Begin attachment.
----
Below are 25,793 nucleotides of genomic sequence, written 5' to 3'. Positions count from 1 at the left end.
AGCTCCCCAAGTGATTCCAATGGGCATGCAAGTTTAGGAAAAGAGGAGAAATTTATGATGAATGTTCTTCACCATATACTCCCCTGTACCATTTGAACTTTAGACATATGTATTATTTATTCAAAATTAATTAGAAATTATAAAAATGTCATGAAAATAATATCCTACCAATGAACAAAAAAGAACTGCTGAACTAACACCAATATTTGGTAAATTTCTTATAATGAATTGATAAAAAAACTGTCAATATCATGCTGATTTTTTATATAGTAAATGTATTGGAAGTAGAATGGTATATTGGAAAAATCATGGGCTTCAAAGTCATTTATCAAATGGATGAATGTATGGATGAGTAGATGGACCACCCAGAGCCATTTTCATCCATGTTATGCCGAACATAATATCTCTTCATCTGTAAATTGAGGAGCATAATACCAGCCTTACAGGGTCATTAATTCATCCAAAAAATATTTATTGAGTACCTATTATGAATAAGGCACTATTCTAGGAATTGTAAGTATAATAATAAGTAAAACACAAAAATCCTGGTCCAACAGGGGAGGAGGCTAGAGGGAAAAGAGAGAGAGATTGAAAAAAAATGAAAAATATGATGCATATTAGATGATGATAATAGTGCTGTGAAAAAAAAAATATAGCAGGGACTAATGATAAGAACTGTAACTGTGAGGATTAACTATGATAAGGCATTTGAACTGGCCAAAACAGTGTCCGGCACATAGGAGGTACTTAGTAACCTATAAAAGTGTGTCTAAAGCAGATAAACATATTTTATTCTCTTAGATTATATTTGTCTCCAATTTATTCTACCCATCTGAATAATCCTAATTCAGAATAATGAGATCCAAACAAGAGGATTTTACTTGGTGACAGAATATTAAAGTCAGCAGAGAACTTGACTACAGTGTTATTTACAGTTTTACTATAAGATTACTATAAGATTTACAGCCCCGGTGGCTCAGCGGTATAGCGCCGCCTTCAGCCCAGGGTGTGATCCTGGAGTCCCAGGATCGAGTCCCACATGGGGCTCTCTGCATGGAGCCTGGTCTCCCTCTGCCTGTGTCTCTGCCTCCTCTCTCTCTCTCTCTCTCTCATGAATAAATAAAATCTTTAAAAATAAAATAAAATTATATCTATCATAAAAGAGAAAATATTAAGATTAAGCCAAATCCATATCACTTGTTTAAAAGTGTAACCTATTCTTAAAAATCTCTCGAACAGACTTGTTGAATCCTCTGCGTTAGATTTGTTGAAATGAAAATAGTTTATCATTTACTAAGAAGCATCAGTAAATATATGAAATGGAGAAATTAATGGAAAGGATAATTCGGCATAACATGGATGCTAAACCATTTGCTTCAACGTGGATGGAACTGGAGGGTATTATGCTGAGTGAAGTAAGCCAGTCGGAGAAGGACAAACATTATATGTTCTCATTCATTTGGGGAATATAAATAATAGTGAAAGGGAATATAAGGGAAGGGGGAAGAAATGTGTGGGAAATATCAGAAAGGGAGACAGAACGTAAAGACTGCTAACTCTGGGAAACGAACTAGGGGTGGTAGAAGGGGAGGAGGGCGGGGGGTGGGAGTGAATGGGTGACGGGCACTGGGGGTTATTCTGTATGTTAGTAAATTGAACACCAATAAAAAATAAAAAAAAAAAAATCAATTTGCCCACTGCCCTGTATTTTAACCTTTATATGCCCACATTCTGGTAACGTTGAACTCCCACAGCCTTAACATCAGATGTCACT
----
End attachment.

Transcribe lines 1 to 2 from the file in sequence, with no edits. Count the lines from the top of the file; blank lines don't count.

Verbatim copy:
Below are 25,793 nucleotides of genomic sequence, written 5' to 3'. Positions count from 1 at the left end.
AGCTCCCCAAGTGATTCCAATGGGCATGCAAGTTTAGGAAAAGAGGAGAAATTTATGATGAATGTTCTTCACCATATACTCCCCTGTACCATTTGAACTTTAGACATATGTATTATTTATTCAAAATTAATTAGAAATTATAAAAATGTCATGAAAATAATATCCTACCAATGAACAAAAAAGAACTGCTGAACTAACACCAATATTTGGTAAATTTCTTATAATGAATTGATAAAAAAACTGTCAATATCATGCTGATTTTTTATATAGTAAATGTATTGGAAGTAGAATGGTATATTGGAAAAATCATGGGCTTCAAAGTCATTTATCAAATGGATGAATGTATGGATGAGTAGATGGACCACCCAGAGCCATTTTCATCCATGTTATGCCGAACATAATATCTCTTCATCTGTAAATTGAGGAGCATAATACCAGCCTTACAGGGTCATTAATTCATCCAAAAAATATTTATTGAGTACCTATTATGAATAAGGCACTATTCTAGGAATTGTAAGTATAATAATAAGTAAAACACAAAAATCCTGGTCCAACAGGGGAGGAGGCTAGAGGGAAAAGAGAGAGAGATTGAAAAAAAATGAAAAATATGATGCATATTAGATGATGATAATAGTGCTGTGAAAAAAAAAATATAGCAGGGACTAATGATAAGAACTGTAACTGTGAGGATTAACTATGATAAGGCATTTGAACTGGCCAAAACAGTGTCCGGCACATAGGAGGTACTTAGTAACCTATAAAAGTGTGTCTAAAGCAGATAAACATATTTTATTCTCTTAGATTATATTTGTCTCCAATTTATTCTACCCATCTGAATAATCCTAATTCAGAATAATGAGATCCAAACAAGAGGATTTTACTTGGTGACAGAATATTAAAGTCAGCAGAGAACTTGACTACAGTGTTATTTACAGTTTTACTATAAGATTACTATAAGATTTACAGCCCCGGTGGCTCAGCGGTATAGCGCCGCCTTCAGCCCAGGGTGTGATCCTGGAGTCCCAGGATCGAGTCCCACATGGGGCTCTCTGCATGGAGCCTGGTCTCCCTCTGCCTGTGTCTCTGCCTCCTCTCTCTCTCTCTCTCTCTCATGAATAAATAAAATCTTTAAAAATAAAATAAAATTATATCTATCATAAAAGAGAAAATATTAAGATTAAGCCAAATCCATATCACTTGTTTAAAAGTGTAACCTATTCTTAAAAATCTCTCGAACAGACTTGTTGAATCCTCTGCGTTAGATTTGTTGAAATGAAAATAGTTTATCATTTACTAAGAAGCATCAGTAAATATATGAAATGGAGAAATTAATGGAAAGGATAATTCGGCATAACATGGATGCTAAACCATTTGCTTCAACGTGGATGGAACTGGAGGGTATTATGCTGAGTGAAGTAAGCCAGTCGGAGAAGGACAAACATTATATGTTCTCATTCATTTGGGGAATATAAATAATAGTGAAAGGGAATATAAGGGAAGGGGGAAGAAATGTGTGGGAAATATCAGAAAGGGAGACAGAACGTAAAGACTGCTAACTCTGGGAAACGAACTAGGGGTGGTAGAAGGGGAGGAGGGCGGGGGGTGGGAGTGAATGGGTGACGGGCACTGGGGGTTATTCTGTATGTTAGTAAATTGAACACCAATAAAAAATAAAAAAAAAAAAATCAATTTGCCCACTGCCCTGTATTTTAACCTTTATATGCCCACATTCTGGTAACGTTGAACTCCCACAGCCTTAACATCAGATGTCACT